Asteroid 1999 FN53 will pass Earth at a distance of 26 times the distance of Earth to the moon on May 14, according to NASA's Jet Propulsion Laboratory. Before you queue Aerosmith's "I Don't Want to Miss a Thing" (OK, queue it up. It's still a great song) JPL says that the asteroid won't get any closer to the Earth than 6.3 million miles away - and even that will take more than 100 years.
"This is a flyby in the loosest sense of the term," said Paul Chodas, manager of NASA's Near-Earth Object Program Office, at the Jet Propulsion Laboratory in Pasadena, Calif., according to a press release. "We can compute the motion of this asteroid for the next 3,000 years and it will never be a threat to Earth. This is a relatively unremarkable asteroid, and its distant flyby of Earth tomorrow is equally unremarkable."
NASA detects, tracks and characterizes asteroids and comets using both ground- and space-based telescopes. Elements of the Near-Earth Object Program, often referred to as "Spaceguard," discover these objects, characterize a subset of them and identify their close approaches to determine if any could be potentially hazardous to our planet. NASA's Near-Earth Object Program is part of the agency's asteroid initiative, which includes sending a robotic spacecraft to capture a boulder from the surface of a near-Earth asteroid and move it into a stable orbit around the moon for exploration by astronauts, all in support of advancing the nation's journey to Mars.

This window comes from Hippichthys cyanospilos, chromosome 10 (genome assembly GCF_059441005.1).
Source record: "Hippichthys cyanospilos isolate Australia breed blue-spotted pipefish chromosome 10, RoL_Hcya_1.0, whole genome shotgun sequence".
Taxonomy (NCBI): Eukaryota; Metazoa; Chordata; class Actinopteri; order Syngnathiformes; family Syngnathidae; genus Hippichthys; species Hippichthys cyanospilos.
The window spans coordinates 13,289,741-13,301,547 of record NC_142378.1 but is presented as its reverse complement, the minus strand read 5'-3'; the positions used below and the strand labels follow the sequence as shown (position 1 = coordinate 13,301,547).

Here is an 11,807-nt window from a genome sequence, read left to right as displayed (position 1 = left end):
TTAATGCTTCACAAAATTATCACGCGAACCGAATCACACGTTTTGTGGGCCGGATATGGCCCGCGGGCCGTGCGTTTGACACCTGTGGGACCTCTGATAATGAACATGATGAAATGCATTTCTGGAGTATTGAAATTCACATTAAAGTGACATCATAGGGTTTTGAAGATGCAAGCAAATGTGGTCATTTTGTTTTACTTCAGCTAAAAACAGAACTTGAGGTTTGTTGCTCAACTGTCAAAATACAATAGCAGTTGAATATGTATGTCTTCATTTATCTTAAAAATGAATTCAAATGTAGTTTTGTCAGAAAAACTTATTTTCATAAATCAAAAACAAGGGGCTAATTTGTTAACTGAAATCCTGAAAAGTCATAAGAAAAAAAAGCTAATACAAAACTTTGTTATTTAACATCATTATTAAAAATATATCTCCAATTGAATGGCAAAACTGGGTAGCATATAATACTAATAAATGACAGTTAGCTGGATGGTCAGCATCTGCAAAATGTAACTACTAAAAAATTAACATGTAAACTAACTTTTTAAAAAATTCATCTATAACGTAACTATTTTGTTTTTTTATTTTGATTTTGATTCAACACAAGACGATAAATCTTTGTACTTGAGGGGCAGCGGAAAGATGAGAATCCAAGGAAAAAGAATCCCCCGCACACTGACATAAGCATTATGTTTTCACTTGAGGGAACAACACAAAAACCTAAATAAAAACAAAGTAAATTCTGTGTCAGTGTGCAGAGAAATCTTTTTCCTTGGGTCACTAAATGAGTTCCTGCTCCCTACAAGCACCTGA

This flyby might be of no consequence to Earthlings, but Headlines and Global News spoke with astrophysicist John Remo who is currently working on ways to divert near-Earth objects when they get dangerously close to Earth. Remo told HNGN that an asteroid impact is inevitable. Read the exclusive interview here.